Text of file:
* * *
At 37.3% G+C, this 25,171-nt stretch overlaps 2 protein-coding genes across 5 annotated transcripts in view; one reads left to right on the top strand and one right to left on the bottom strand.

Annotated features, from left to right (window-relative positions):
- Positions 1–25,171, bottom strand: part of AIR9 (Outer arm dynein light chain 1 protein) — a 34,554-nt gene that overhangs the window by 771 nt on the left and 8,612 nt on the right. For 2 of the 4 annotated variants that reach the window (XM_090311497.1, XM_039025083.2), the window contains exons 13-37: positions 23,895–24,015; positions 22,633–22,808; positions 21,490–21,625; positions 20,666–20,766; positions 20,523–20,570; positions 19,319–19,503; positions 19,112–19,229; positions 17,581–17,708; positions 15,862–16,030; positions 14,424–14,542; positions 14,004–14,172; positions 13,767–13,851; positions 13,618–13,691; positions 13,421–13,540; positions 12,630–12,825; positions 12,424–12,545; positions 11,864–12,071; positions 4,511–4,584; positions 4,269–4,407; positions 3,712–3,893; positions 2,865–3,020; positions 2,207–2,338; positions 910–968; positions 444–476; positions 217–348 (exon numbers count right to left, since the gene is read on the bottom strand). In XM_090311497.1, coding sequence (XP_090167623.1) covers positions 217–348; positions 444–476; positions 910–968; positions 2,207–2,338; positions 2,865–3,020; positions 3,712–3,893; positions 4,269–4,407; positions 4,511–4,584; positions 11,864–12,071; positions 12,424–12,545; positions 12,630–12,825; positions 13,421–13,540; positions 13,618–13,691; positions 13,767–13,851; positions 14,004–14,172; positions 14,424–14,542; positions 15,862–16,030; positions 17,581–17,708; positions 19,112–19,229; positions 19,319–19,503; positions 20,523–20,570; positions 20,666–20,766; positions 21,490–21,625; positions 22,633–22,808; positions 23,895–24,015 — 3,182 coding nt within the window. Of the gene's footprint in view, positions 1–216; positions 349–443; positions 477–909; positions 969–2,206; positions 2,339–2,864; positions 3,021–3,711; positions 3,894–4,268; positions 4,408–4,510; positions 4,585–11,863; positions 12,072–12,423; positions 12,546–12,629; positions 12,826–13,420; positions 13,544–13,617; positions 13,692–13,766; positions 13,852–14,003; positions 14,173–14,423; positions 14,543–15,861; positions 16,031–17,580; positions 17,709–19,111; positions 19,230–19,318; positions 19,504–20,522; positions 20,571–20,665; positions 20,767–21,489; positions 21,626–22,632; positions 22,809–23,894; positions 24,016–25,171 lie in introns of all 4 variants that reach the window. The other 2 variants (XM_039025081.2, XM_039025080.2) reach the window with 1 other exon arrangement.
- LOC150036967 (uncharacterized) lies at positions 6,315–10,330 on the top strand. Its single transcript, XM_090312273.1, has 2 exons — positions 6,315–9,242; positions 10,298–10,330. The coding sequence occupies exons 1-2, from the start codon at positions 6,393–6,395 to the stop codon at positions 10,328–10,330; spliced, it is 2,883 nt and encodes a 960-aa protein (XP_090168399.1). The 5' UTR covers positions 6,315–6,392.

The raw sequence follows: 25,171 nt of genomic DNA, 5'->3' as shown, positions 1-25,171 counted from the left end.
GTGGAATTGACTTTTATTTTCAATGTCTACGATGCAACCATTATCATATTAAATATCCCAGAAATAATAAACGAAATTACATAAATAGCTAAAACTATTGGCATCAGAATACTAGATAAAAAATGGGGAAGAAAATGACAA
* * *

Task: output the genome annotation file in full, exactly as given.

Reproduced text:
At 37.3% G+C, this 25,171-nt stretch overlaps 2 protein-coding genes across 5 annotated transcripts in view; one reads left to right on the top strand and one right to left on the bottom strand.

Annotated features, from left to right (window-relative positions):
- Positions 1–25,171, bottom strand: part of AIR9 (Outer arm dynein light chain 1 protein) — a 34,554-nt gene that overhangs the window by 771 nt on the left and 8,612 nt on the right. For 2 of the 4 annotated variants that reach the window (XM_090311497.1, XM_039025083.2), the window contains exons 13-37: positions 23,895–24,015; positions 22,633–22,808; positions 21,490–21,625; positions 20,666–20,766; positions 20,523–20,570; positions 19,319–19,503; positions 19,112–19,229; positions 17,581–17,708; positions 15,862–16,030; positions 14,424–14,542; positions 14,004–14,172; positions 13,767–13,851; positions 13,618–13,691; positions 13,421–13,540; positions 12,630–12,825; positions 12,424–12,545; positions 11,864–12,071; positions 4,511–4,584; positions 4,269–4,407; positions 3,712–3,893; positions 2,865–3,020; positions 2,207–2,338; positions 910–968; positions 444–476; positions 217–348 (exon numbers count right to left, since the gene is read on the bottom strand). In XM_090311497.1, coding sequence (XP_090167623.1) covers positions 217–348; positions 444–476; positions 910–968; positions 2,207–2,338; positions 2,865–3,020; positions 3,712–3,893; positions 4,269–4,407; positions 4,511–4,584; positions 11,864–12,071; positions 12,424–12,545; positions 12,630–12,825; positions 13,421–13,540; positions 13,618–13,691; positions 13,767–13,851; positions 14,004–14,172; positions 14,424–14,542; positions 15,862–16,030; positions 17,581–17,708; positions 19,112–19,229; positions 19,319–19,503; positions 20,523–20,570; positions 20,666–20,766; positions 21,490–21,625; positions 22,633–22,808; positions 23,895–24,015 — 3,182 coding nt within the window. Of the gene's footprint in view, positions 1–216; positions 349–443; positions 477–909; positions 969–2,206; positions 2,339–2,864; positions 3,021–3,711; positions 3,894–4,268; positions 4,408–4,510; positions 4,585–11,863; positions 12,072–12,423; positions 12,546–12,629; positions 12,826–13,420; positions 13,544–13,617; positions 13,692–13,766; positions 13,852–14,003; positions 14,173–14,423; positions 14,543–15,861; positions 16,031–17,580; positions 17,709–19,111; positions 19,230–19,318; positions 19,504–20,522; positions 20,571–20,665; positions 20,767–21,489; positions 21,626–22,632; positions 22,809–23,894; positions 24,016–25,171 lie in introns of all 4 variants that reach the window. The other 2 variants (XM_039025081.2, XM_039025080.2) reach the window with 1 other exon arrangement.
- LOC150036967 (uncharacterized) lies at positions 6,315–10,330 on the top strand. Its single transcript, XM_090312273.1, has 2 exons — positions 6,315–9,242; positions 10,298–10,330. The coding sequence occupies exons 1-2, from the start codon at positions 6,393–6,395 to the stop codon at positions 10,328–10,330; spliced, it is 2,883 nt and encodes a 960-aa protein (XP_090168399.1). The 5' UTR covers positions 6,315–6,392.

The raw sequence follows: 25,171 nt of genomic DNA, 5'->3' as shown, positions 1-25,171 counted from the left end.
GTGGAATTGACTTTTATTTTCAATGTCTACGATGCAACCATTATCATATTAAATATCCCAGAAATAATAAACGAAATTACATAAATAGCTAAAACTATTGGCATCAGAATACTAGATAAAAAATGGGGAAGAAAATGACAA